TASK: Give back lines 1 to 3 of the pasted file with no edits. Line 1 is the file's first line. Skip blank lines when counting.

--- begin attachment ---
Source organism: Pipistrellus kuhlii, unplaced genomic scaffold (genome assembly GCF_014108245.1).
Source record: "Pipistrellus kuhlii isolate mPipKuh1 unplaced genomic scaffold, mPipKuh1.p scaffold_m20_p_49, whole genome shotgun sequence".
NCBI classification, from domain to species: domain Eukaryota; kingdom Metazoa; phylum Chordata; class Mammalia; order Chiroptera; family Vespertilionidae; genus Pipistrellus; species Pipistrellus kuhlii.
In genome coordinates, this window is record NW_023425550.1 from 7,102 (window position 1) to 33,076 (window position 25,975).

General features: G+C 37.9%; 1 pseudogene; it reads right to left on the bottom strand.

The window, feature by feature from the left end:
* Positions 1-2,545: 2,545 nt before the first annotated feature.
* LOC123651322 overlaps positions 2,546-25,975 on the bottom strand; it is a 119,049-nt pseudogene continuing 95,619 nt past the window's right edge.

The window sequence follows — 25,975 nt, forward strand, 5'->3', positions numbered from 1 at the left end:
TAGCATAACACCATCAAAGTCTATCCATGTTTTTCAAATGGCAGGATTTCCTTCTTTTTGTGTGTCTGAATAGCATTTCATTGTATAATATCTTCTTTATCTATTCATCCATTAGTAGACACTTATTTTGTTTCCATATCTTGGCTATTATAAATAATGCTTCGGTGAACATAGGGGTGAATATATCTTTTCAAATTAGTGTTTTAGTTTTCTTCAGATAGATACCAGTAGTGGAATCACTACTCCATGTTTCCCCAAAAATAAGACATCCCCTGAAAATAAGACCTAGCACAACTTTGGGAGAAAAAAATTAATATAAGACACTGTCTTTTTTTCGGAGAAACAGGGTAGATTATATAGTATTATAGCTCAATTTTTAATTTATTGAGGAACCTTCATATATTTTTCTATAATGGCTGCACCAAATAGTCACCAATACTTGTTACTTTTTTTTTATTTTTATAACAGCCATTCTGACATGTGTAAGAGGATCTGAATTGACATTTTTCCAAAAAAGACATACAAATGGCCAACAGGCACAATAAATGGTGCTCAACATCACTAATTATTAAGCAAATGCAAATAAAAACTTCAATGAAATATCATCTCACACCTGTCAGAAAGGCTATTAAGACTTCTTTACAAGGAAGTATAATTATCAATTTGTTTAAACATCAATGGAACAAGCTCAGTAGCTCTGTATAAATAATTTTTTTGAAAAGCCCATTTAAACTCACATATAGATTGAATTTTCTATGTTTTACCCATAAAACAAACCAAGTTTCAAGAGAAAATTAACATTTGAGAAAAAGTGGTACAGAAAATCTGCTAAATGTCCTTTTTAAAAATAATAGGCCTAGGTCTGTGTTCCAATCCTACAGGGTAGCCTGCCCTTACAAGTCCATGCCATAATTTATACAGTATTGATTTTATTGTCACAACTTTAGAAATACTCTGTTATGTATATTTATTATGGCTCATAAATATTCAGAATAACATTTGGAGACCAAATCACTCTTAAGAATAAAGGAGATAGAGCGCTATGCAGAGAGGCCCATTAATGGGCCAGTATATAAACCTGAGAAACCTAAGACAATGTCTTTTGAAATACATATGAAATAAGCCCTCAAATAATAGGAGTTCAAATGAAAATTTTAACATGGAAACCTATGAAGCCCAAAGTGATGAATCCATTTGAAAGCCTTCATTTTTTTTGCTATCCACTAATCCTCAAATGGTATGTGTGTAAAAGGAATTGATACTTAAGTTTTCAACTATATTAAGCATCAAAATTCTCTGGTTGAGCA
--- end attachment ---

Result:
Source organism: Pipistrellus kuhlii, unplaced genomic scaffold (genome assembly GCF_014108245.1).
Source record: "Pipistrellus kuhlii isolate mPipKuh1 unplaced genomic scaffold, mPipKuh1.p scaffold_m20_p_49, whole genome shotgun sequence".
NCBI classification, from domain to species: domain Eukaryota; kingdom Metazoa; phylum Chordata; class Mammalia; order Chiroptera; family Vespertilionidae; genus Pipistrellus; species Pipistrellus kuhlii.